But Pepsi is Chinese, right?

Why ‘Buy America’ rules are more trouble than they’re worth

But Pepsi is Chinese, right?

Woman ponders where Pepsi originated

Did you know that Thomas Jefferson – author of possibly the most influential political document of modern times – was also fascinated with the ideal process for making manure?

It may seem paradoxical that the great Virginian could reconcile a passion for animal waste with the lofty sentiments penned in the Declaration of Independence, but America’s history is full of paradox. And here is the latest: the nation that has lectured the world for so long on free trade is now penning protectionist ‘Buy America’ bills.

So how has China reacted to the ‘Buy America’ provisions in President Obama’s $787 billion stimulus package?

Quite well, at first. Jiang Zengwei at the Ministry of Commerce opted for the moral high ground in his initial reaction to the news – promising to “treat domestic and foreign goods equally so long as we need them.”

But Chinese patience was soon to show signs of fraying.

The Senate had initially provoked the ire of its trading partners by stipulating that any public works projects funded from stimulus funds could use only US-made iron, steel and manufactured goods. Language was then added last week to soften the terms, requiring that they be applied in a manner consistent with America’s obligations under international agreements. However, this excludes countries like China, which lack reciprocal arrangements on government procurement.

So, by the beginning of this week, the rhetoric was being cranked up. China’s official news agency Xinhua was talking of the “poison” of trade protectionism, and Mei Xinyu – a colleague of Jiang’s at the Ministry of Commerce – warned that China would not “wait to become a victim”.

Critics of the ‘Buy America’ stipulations in the US doubt whether the returns are worth the accompanying risks. In a recent study (Buy American: Bad for Jobs, Worse for Reputation) the Petersen Institute for International Economics points out that only around a thousand additional jobs in the US steel industry will be created as a result.

The most immediate concern is foreign governments could choose to limit public procurement of American goods in a tit-for-tat response. In 2006 – the most recent year in which consolidated figures are available – the Chinese government, for example, purchased $8 billion worth of American goods and services (which was about a sixth of the total China spent on overall US exports).

Any curtailment in its procurement policy would obviously hit American firms tendering for government contracts. Manufacturers of heavy industry items (turbines, industrial machine tooling, forklift trucks etc) could be amongst those most seriously affected. All this at a time in which China’s own $586 billion infrastructure-laden stimulus plan should be offering opportunities to foreign firms.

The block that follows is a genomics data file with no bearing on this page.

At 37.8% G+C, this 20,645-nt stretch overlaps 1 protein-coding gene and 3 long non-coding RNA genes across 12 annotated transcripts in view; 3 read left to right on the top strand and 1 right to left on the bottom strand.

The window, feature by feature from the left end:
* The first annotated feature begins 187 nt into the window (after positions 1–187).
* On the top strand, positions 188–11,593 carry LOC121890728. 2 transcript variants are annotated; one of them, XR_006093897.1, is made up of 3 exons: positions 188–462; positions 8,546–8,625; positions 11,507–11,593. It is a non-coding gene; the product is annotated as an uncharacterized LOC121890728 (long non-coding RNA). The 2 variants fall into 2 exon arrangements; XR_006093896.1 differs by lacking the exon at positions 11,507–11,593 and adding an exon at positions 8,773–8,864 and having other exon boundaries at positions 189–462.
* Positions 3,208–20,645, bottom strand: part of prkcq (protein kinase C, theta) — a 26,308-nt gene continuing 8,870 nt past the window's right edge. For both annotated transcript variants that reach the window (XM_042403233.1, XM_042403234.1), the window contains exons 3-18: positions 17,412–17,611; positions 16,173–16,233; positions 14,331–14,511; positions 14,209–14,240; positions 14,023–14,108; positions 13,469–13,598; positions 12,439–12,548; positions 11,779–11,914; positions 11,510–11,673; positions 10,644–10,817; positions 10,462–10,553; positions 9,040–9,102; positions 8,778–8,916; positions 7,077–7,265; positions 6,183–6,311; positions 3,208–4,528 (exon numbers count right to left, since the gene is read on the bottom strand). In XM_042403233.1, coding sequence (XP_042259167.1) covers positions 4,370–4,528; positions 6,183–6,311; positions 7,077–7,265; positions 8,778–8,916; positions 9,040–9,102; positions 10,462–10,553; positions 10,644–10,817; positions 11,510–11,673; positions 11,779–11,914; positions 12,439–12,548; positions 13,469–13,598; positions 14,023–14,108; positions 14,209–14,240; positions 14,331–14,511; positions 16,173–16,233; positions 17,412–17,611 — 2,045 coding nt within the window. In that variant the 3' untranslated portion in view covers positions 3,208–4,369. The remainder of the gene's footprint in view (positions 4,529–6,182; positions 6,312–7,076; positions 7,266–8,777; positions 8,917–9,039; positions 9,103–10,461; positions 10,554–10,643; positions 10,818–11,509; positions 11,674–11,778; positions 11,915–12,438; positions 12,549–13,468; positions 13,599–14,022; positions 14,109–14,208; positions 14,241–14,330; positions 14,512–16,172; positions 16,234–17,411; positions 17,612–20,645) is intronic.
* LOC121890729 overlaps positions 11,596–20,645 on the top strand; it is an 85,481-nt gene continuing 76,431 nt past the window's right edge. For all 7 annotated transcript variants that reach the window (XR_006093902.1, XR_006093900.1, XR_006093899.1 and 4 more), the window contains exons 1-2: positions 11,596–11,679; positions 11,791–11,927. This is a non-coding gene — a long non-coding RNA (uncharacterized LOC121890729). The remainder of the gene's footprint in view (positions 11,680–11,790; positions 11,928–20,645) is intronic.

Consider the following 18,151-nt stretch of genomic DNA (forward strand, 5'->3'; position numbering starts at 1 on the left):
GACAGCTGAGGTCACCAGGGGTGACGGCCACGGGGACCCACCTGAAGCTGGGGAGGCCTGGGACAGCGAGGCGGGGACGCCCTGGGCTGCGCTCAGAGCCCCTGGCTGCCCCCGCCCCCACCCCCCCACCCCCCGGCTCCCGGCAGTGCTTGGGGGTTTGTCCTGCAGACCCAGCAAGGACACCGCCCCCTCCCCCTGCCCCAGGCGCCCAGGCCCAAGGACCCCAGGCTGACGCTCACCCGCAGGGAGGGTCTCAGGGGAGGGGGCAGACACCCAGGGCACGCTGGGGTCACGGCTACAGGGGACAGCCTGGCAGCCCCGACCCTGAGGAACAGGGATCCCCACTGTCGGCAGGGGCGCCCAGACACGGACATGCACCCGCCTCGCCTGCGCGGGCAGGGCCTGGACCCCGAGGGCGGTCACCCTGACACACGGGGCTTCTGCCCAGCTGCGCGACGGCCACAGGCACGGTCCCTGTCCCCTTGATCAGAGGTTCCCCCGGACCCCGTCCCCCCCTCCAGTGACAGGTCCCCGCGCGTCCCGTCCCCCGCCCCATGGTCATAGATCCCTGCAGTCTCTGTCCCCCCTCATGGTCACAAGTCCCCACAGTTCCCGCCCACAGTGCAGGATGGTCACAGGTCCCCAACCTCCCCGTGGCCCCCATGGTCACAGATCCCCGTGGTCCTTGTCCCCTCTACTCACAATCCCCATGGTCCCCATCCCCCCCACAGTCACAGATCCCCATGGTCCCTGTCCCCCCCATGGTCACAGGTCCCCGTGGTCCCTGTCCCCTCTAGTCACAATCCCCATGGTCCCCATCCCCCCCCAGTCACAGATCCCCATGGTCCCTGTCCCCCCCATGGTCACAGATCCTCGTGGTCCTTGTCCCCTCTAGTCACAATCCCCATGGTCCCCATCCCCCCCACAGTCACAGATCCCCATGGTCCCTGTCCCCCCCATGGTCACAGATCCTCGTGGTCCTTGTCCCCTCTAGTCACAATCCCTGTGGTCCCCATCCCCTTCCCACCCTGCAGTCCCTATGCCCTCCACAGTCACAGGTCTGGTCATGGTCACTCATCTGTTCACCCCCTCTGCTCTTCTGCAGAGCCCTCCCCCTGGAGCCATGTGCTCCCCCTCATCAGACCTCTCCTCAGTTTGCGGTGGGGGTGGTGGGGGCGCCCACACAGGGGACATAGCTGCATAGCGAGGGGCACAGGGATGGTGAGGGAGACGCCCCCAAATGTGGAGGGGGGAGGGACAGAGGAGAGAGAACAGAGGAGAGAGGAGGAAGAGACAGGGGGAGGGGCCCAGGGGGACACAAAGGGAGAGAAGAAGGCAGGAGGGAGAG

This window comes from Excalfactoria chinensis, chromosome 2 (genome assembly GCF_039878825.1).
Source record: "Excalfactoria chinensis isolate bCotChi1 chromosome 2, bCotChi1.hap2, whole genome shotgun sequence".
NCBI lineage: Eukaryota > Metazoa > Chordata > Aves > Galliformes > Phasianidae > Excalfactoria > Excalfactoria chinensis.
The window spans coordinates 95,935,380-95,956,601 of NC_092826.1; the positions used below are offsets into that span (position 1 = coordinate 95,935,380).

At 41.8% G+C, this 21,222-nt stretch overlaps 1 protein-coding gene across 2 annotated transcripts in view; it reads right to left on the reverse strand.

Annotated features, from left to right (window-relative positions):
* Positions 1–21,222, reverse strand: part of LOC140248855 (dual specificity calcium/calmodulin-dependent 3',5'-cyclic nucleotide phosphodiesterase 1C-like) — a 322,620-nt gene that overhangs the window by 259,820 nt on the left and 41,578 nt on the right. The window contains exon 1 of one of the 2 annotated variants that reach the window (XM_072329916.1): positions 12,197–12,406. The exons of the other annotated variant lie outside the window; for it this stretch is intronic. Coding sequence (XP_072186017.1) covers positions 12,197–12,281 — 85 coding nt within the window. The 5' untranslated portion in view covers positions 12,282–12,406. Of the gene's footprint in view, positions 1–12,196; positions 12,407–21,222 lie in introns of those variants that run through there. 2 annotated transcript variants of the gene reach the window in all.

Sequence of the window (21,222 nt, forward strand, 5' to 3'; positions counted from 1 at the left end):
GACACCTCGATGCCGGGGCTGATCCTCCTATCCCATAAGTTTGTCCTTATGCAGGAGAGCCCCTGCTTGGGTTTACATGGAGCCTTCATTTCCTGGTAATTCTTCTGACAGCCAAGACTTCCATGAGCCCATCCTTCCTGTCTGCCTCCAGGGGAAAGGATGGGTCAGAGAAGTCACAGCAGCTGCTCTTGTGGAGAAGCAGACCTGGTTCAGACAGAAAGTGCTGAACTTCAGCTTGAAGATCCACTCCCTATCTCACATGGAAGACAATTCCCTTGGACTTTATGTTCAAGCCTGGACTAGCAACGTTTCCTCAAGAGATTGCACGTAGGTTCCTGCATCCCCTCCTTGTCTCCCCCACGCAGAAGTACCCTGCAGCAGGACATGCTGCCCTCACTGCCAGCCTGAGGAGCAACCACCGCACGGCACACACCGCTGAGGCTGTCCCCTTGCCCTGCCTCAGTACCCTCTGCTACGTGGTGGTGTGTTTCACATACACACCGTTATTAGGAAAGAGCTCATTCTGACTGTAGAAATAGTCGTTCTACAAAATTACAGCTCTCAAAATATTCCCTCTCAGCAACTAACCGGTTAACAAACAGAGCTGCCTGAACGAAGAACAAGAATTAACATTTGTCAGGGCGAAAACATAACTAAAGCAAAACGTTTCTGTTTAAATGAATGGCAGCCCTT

The proposed US legislation throws up other unknowns, not least how products might be defined as “foreign”. How would a Toyota manufactured in Michigan be classified, for example? Or a US product engineered from parts sourced or even partially assembled in China?

It turns out that the Chinese are confused about what constitutes “foreign” too. The Pepsi Taste Challenge (or, more specifically, a Chinese variation of it) helps in suggesting why.

Some readers may recall that Pepsi has long promoted a test in which blindfolded tasters are encouraged to identify cola drinks. A report last year by the Boston Consulting Group (Foreign or Local Brands in China) gave a new twist to the story. There were no blindfolds in this particular survey but respondents in Shanghai and Beijing (hardly rural backwaters) demonstrated blinkered vision of a different kind. A quarter of those surveyed revealed that they thought Pepsi was a Chinese company.

This was the most glaring example of what BCG calls the “chameleon effect”. Foreign marketers have been so successful in tweaking their international offerings with Chinese names, logos and packaging that shoppers often can’t tell which brands are from China and which aren’t. About 80% of respondents incorrectly identified popular foreign household and personal care brands as being domestic ones, for instance.

Chinese consumers seem to be more governed by rationalism than nationalism when it comes to shopping. It should be hoped that legislators come to similar conclusions. With protectionist policy tough to enforce in today’s global economy, and with so many consumers (in China at least) not even aware that they are purchasing overseas brands, restrictions on foreign goods would seem to create more problems than benefits.

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